- Gina Kolata: Measuring Marathons, Right Down to Last Inch. In: New York Times. August 15, 2008, accessed October 13, 2019 .
- Analysis of the marathon scene in Germany in 2005 ( memento of August 24, 2010 in the Internet Archive ) on Laufreport.de.
- World's Largest Marathons. In: aims-worldrunning.org. AIMS, accessed on July 28, 2017 .
- Results list of the New York City Marathon 2019. In: results.nyrr.org. Retrieved December 18, 2019 (American English).
- Chicago Marathon Race Results 2019. Unofficial Race Results. 2019, Retrieved October 16, 2019 (American English).
- London Marathon Race Results 2019. Unofficial Race Results. 2019, Retrieved October 16, 2019 (American English).
- Finisher Magazin 2019. 2019, accessed on October 16, 2019 .
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- Results and Records from Past Races. 2019, accessed on October 16, 2019 .
- Arnd Krüger : Many roads lead to Olympia. The changes in the training systems for middle and long distance runners (1850-1997), in: N. Gissel (Hrsg.): Sportliche Leistungs im Wandel. Hamburg 1998: Czwalina, pp. 41-56.
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- It's Taper Time ( Memento from October 22, 2012 in the Internet Archive )
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- Jokl et al .: Master's performance in the New York City Marathon 1983–1999. In: British Journal of Sports Medicine. 38, 2004, PMID 15273172 , pp. 408-412 (full text available).
- Steinacker among others: Orthopedic problems with older marathon runners. In: Sports injury, sports damage. 15, 2001, PMID 11338658 , pp. 12-15.
- Maron et al: Risk for sudden cardiac death associated with marathon running. In: American College of Cardiology. 28, 1996, PMID 8800121 , pp. 428-431.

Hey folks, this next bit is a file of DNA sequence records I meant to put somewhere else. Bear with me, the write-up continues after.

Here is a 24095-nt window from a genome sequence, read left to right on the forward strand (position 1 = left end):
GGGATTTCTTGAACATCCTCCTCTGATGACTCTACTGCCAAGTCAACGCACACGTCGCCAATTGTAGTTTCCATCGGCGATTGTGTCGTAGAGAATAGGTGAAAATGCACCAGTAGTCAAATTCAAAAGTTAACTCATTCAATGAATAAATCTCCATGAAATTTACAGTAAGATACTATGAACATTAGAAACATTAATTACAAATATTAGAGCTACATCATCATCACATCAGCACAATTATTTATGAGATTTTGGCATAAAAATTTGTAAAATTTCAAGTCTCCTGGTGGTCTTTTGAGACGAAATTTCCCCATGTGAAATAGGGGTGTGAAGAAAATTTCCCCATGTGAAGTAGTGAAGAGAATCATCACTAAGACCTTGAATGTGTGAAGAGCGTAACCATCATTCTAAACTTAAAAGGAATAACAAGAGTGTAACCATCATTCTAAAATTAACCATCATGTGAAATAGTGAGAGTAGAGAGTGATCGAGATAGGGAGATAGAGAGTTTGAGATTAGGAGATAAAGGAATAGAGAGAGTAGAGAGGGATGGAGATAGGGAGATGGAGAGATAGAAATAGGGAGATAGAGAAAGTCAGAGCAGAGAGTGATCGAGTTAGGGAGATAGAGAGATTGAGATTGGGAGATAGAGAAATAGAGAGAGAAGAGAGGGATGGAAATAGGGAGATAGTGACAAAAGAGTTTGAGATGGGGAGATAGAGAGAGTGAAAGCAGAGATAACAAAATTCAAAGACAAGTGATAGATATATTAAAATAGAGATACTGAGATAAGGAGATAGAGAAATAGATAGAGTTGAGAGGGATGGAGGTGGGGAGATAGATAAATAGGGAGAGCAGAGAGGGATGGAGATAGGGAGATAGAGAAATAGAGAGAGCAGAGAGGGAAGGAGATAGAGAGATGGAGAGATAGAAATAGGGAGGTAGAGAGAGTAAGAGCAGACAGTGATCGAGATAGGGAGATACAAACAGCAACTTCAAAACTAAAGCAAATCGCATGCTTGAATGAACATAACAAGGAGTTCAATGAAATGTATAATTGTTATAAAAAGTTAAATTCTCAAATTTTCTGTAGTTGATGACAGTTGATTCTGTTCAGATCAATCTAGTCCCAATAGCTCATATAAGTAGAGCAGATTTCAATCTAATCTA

- Redelmeier, Greenwald: Competing risks of mortality with marathons: retrospective analysis. In: BMJ. 2007; 335, pp. 1275-1277, doi : 10.1136 / bmj.39384.551539.25 .
- Recommendations of the German Society for Sports Medicine and Prevention ( Memento from September 29, 2007 in the Internet Archive )
- Almond et al.: Hyponatremia among runners in the Boston Marathon. In: The New England Journal of Medicine. 352, 2005, PMID 15829535 , pp. 1550-1556.
- Ambros-Rudolph et al .: Malignant melanoma in marathon runners. In: Archives of Dermatology. 142, 2006, PMID 17116838 , pp. 1471-1474.
- Mailler, Adams: The wear and tear of 26.2: dermatological injuries reported on marathon day. In: British journal of Sports Medicine. 38, 2004, PMID 15273194 , pp. 498-501 (full text available).
- Fortescue include: Cardiac troponin Increases among runners in the Boston Marathon. In: Annals of Emergency Medicine . 49, 2007, PMID 17145114 , pp. 137-143.
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- see e.g. B. at the Boston Marathon # list of winners (wheelchair users) and Berlin Marathon # wheelchair marathon
- The athlete's son Kee-chung , who comes from the Japanese-occupied Korea, had to start under his Japanese name Son Kitei .
- The athlete Nan Sung Yong from the Japanese-occupied Korea had to start under his Japanese name Nan Shōryū .
- Nike Introduces Breaking2 news.nike.com, December 12, 2016, accessed October 10, 2019.
- Kipchoge just missed the “sound barrier”: 42.195 km in 2:00:25 hours orf.at, May 6, 2017, accessed May 6, 2017.
- INEOS 1:59 Challenge: Why was Vienna chosen for the INEOS 1:59 Challenge? youtube.com, October 7, 2019, accessed October 10, 2019. - Video (2:24)
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- Comparison with the IAAF best list on October 15, 2019.